Thursday, December 17, 2009

#1128 Hanukkah, Decoy scheme, Transgender Act Fails, Stall, Christmas Plans

Show 1128 Thursday 17 December
Watch today's show at YouTube or BlipTV.

Hi I'm Sarah. Welcome to The Daily English Show.

Today we’re studying a video about Hanukkah.
If you’re from North America you will have heard of Hanukkah – and maybe you know a lot about it.

But it’s not something you hear a lot about in New Zealand and I don’t know much about it, so I found this video interesting.

It’s about the history of this festival or holiday. And it’s an animation for kids, so the language is aimed at kids. And I have no idea about how accurate the history is … but it’s interesting anyway.

The story in this video involves a game called Dreidel which you play with a special spinning top.

The boy talks about playing this game when the Greeks invaded Israel. He says the Greeks would go on house raids to find Jewish stuff that they didn’t like. And he says they had a decoy scheme.

Do you know what a decoy is?

a thing or a person that is used to trick sb into doing what you want them to do; going where you want them to go, etc.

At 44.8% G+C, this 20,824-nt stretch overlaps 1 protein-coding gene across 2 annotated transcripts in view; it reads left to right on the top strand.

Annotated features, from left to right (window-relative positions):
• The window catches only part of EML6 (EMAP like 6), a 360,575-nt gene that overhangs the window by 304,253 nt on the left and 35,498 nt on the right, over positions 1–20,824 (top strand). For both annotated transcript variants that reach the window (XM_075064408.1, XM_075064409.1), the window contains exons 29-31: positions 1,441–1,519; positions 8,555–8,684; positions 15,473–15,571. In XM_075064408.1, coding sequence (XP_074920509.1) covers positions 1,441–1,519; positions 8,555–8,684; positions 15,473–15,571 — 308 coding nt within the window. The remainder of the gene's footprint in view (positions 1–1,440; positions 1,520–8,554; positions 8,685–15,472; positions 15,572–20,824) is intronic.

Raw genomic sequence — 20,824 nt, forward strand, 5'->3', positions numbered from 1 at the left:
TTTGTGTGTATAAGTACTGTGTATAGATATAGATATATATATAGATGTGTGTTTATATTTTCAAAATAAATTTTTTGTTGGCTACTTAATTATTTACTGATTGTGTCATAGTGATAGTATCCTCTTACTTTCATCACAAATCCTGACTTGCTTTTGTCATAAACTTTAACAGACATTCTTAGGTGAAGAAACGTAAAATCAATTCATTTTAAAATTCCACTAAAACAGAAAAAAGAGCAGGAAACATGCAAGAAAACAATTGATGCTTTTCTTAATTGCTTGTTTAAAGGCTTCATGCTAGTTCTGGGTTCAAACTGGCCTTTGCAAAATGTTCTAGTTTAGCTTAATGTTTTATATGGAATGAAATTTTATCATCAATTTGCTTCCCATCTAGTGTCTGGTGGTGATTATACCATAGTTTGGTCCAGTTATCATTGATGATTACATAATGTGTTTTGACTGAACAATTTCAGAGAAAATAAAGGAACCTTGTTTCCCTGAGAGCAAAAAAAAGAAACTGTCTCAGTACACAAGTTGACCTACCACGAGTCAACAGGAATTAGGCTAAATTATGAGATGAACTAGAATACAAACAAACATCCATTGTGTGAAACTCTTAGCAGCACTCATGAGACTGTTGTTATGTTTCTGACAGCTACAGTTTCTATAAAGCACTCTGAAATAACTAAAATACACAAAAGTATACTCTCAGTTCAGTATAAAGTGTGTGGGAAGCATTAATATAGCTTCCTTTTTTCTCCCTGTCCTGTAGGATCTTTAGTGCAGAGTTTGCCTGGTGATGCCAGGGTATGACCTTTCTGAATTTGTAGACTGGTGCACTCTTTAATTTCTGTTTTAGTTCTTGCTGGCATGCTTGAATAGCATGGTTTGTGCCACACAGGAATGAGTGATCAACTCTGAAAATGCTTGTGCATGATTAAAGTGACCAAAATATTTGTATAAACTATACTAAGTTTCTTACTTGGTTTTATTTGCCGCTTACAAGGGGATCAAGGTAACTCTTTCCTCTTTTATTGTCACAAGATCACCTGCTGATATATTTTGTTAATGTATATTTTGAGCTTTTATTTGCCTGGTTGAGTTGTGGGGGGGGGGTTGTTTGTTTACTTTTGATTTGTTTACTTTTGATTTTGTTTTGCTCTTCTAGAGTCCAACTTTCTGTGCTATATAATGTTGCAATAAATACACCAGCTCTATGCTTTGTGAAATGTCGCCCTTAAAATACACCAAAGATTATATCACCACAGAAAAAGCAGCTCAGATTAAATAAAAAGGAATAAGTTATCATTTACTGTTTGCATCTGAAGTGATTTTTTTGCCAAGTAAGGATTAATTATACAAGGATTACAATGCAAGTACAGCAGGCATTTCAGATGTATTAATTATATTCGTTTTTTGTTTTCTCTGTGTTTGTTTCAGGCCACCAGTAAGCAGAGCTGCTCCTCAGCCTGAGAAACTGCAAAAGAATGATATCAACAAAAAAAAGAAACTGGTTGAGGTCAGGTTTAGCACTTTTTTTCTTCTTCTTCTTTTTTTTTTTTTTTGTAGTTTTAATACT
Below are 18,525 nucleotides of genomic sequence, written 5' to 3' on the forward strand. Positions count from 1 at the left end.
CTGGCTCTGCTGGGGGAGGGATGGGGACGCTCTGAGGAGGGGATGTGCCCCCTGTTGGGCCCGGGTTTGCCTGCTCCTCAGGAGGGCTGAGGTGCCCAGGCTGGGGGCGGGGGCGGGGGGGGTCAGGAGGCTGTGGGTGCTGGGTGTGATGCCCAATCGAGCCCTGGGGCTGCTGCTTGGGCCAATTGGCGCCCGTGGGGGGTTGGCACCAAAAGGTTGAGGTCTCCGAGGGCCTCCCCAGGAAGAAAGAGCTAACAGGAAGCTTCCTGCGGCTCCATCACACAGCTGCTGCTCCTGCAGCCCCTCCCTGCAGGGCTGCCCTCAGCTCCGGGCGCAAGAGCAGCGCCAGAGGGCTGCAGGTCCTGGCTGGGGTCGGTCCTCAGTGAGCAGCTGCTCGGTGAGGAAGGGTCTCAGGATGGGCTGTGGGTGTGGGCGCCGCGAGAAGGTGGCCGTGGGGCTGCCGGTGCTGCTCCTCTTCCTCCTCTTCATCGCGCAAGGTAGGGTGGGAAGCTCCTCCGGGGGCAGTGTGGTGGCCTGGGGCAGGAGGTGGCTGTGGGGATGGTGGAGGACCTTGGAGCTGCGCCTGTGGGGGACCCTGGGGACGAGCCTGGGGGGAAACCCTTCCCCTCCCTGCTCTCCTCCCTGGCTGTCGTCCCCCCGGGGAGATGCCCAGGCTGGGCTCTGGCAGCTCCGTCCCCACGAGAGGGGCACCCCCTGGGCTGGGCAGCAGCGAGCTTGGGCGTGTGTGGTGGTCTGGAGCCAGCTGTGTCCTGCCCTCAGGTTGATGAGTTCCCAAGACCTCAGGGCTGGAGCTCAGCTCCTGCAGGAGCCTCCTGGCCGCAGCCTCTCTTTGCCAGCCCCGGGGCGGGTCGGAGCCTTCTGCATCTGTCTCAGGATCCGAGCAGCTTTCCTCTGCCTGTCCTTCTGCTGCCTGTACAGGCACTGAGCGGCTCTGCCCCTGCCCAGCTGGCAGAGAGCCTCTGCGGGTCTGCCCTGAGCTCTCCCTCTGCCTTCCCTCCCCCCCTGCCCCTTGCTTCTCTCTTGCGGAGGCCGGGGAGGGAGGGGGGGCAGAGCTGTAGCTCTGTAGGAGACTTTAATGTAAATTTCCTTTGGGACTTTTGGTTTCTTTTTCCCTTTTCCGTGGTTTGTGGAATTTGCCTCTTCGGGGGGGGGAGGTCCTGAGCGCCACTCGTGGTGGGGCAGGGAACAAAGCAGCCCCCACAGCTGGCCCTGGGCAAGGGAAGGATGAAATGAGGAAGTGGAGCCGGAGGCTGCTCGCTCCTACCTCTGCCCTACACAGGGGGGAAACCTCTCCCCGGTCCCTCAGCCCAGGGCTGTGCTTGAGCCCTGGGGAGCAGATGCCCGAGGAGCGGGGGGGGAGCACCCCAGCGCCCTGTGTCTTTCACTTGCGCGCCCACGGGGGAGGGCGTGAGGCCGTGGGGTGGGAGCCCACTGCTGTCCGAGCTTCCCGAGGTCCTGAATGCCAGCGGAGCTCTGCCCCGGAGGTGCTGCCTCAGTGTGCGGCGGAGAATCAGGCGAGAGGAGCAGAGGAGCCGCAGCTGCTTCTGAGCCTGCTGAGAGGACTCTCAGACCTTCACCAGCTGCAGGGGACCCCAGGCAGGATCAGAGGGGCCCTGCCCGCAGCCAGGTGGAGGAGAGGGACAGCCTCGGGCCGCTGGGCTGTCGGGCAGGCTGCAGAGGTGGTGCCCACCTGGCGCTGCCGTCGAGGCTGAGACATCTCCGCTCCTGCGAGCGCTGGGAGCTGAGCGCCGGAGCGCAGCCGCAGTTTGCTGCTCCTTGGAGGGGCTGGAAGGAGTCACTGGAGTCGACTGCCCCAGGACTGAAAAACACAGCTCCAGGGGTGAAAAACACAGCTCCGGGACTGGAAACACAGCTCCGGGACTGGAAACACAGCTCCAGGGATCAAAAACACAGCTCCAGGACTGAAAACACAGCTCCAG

This was their decoy scheme:

We would wait outside and play games and when the Greek soldiers came by, we just took our time explaining the rules. Everyone inside would hear stalling, so they had time to hide everything.


Kia ora, in Stick News today, a man in Japan pretended to be transgender in an attempt to avoid getting in trouble for driving without a licence.

Last week a 31-year-old man went for a drive.
He was stopped at a police checkpoint but he couldn’t produce his licence.
Police said despite appearing like an ordinary man he tried to speak and act like a woman and claimed he was woman.
Police suspected he was lying and took him to the police station where an hour later he confessed that he was a man.